As the manhunt for two young men suspected in the killings of three people in Canada nears the end of its second week, authorities said Sunday divers have been searching a river in a remote and rugged part of northern Manitoba where a damaged boat has been spotted.
The Royal Canadian Mounted Police in Manitoba said officers in a helicopter spotted the damaged aluminum boat on the shore of the Nelson River on Friday afternoon.
After the boat was discovered, five members of the agency's underwater recovery team arrived in Gillam on Saturday night and “are expected to conduct a thorough underwater search of significant areas of interest,” according to police.
CANADIAN POLICE SENDING 'HIGHLY TRAINED' DIVE TEAM TO SEARCH FOR FUGITIVE MURDER SUSPECTS
Kam McLeod, 19, and Bryer Schmegelsky, 18, have eluded capture for nearly two weeks in the wilderness of northern Manitoba. The two have been charged in the death of Vancouver professor Leonard Dyck and suspected in the double homicide of Australian Lucas Fowler and his American girlfriend, Chynna Deese. Witnesses reported seeing the men in Dease Lake, B.C., Cold Lake, Alta., Meadow Lake, Sask., and Gillam, where the trail went cold.
On Wednesday, Canadian police said they were scaling down, but not abandoning the hunt in the region for the murder suspects in the Gillam area, about 660 miles north of Winnipeg, where the burned-out vehicle belonging to the suspects was found.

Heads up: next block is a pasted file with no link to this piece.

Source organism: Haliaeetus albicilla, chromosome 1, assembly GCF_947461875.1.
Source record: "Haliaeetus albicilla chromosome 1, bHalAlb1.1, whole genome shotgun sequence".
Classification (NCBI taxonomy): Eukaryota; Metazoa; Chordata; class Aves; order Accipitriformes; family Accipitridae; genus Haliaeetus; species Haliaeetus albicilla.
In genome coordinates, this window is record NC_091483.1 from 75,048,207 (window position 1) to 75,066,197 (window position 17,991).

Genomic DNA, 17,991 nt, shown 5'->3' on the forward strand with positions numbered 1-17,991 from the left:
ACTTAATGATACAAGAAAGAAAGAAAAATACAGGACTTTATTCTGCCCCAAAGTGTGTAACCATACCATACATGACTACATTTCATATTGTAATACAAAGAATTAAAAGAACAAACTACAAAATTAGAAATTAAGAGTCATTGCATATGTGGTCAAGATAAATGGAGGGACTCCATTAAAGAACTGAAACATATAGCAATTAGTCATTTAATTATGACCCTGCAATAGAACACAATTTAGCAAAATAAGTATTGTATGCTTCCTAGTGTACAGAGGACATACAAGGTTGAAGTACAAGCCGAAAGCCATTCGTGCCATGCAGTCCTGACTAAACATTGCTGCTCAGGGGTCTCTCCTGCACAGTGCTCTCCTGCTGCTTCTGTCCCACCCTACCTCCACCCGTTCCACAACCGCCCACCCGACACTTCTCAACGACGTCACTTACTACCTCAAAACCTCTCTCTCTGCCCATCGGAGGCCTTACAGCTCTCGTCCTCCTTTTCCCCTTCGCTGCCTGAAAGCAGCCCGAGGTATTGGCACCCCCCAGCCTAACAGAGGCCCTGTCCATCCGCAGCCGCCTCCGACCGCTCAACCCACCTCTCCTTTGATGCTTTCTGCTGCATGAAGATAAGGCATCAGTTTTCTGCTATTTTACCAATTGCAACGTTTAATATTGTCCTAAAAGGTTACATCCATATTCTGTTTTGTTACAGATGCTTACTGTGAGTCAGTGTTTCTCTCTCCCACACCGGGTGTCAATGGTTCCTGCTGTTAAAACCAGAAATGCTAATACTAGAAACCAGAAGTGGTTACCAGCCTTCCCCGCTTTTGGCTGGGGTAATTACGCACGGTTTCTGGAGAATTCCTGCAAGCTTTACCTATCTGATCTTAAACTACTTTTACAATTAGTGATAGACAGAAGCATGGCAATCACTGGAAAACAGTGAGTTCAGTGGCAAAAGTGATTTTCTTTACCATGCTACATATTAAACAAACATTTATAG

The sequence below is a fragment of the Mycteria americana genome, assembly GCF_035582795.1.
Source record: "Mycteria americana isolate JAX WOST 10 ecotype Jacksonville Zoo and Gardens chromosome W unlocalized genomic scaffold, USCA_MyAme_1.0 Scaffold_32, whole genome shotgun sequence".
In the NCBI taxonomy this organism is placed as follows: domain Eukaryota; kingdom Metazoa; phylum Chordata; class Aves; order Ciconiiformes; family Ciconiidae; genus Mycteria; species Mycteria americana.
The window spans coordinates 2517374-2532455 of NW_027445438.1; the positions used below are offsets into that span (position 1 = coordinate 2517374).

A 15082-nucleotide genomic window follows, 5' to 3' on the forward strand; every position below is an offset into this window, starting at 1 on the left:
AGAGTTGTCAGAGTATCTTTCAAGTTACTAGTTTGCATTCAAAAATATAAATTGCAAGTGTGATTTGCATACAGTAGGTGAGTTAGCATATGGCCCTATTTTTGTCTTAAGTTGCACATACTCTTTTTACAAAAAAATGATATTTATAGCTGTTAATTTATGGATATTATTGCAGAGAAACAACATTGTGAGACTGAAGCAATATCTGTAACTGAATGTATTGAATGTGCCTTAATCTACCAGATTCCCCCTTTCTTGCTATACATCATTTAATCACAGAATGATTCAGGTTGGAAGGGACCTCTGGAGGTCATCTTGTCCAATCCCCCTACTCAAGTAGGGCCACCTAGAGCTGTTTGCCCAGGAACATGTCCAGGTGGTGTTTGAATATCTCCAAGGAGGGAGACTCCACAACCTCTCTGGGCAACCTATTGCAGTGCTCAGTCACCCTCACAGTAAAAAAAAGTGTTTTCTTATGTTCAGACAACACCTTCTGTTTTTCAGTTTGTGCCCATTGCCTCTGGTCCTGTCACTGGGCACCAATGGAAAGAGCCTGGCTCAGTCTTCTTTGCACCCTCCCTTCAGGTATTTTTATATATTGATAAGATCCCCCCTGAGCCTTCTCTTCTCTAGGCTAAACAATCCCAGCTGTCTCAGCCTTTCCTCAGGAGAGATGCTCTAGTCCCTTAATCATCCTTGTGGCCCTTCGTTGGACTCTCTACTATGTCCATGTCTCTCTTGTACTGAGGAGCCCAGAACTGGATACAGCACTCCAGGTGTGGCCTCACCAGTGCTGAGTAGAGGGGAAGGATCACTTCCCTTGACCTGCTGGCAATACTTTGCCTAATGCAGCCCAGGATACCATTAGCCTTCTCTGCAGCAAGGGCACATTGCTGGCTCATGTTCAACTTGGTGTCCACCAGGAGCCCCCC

Authorities have used helicopters, drones, boats, and dogs to search approximately 4,200 square miles of tundra, muskeg and dense forests. At one point a military Hercules aircraft was used in the search, which has stretched across three provinces.
The diving team investigating the Nelson River began their search early Sunday afternoon by taking supplies into a boat as a helicopter overhead scoped out the area, CBC News reported. The underwater search in the area wrapped up around 5 p.m. local time, according to CBC News.
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McLeod and Schmegelsky have been charged with second-degree murder in the death of Dyck, a University of British Columbia professor whose body was found July 19 in British Columbia. They are also suspects in the fatal shootings of Australian Lucas Fowler and Chynna Deese of Charlotte, N.C., whose bodies were found July 15 along the Alaska Highway about 300 miles from where Dyck was killed.
The search for the pair — which has involved the canvassing of more than 500 homes and buildings and following up on over 250 tips — has left some residents scared and on edge.
“However, even with this extraordinary effort, we have not had any confirmed sightings of the suspects since the burned vehicle was located,” Royal Canadian Mounted Police Assistant Commissioner Jane MacLatchy said at a news conference on Wednesday.
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There is a possibility the suspects had some sort of assistance in fleeing the area, MacLatchy said, adding there's also a chance they could be dead.
“Everything is possible at this stage,” she said. “The north part of the province is a very unforgiving place. We are keeping all possibilities in mind as we go forward.”
Fox News' Cristina Corbin and The Associated Press contributed to this report.